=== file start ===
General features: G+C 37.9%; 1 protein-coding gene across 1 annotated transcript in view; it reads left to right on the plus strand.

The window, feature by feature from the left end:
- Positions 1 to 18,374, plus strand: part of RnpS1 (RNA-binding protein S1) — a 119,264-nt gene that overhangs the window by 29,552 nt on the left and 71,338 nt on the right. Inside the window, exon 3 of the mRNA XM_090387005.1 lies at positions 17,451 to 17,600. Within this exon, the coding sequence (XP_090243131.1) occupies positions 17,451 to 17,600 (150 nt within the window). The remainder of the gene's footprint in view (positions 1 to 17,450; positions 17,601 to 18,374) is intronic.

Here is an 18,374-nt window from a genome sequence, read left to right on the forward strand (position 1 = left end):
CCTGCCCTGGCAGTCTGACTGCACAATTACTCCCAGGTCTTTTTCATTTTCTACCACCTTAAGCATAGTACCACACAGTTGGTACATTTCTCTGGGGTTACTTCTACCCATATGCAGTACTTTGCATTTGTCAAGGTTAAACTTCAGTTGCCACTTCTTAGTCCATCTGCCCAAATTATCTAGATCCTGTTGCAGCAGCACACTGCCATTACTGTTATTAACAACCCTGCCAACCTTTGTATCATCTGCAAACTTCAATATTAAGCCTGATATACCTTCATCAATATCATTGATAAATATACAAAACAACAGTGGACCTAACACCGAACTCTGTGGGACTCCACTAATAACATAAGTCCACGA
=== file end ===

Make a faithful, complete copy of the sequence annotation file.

General features: G+C 37.9%; 1 protein-coding gene across 1 annotated transcript in view; it reads left to right on the plus strand.

The window, feature by feature from the left end:
- Positions 1 to 18,374, plus strand: part of RnpS1 (RNA-binding protein S1) — a 119,264-nt gene that overhangs the window by 29,552 nt on the left and 71,338 nt on the right. Inside the window, exon 3 of the mRNA XM_090387005.1 lies at positions 17,451 to 17,600. Within this exon, the coding sequence (XP_090243131.1) occupies positions 17,451 to 17,600 (150 nt within the window). The remainder of the gene's footprint in view (positions 1 to 17,450; positions 17,601 to 18,374) is intronic.

Here is an 18,374-nt window from a genome sequence, read left to right on the forward strand (position 1 = left end):
CCTGCCCTGGCAGTCTGACTGCACAATTACTCCCAGGTCTTTTTCATTTTCTACCACCTTAAGCATAGTACCACACAGTTGGTACATTTCTCTGGGGTTACTTCTACCCATATGCAGTACTTTGCATTTGTCAAGGTTAAACTTCAGTTGCCACTTCTTAGTCCATCTGCCCAAATTATCTAGATCCTGTTGCAGCAGCACACTGCCATTACTGTTATTAACAACCCTGCCAACCTTTGTATCATCTGCAAACTTCAATATTAAGCCTGATATACCTTCATCAATATCATTGATAAATATACAAAACAACAGTGGACCTAACACCGAACTCTGTGGGACTCCACTAATAACATAAGTCCACGA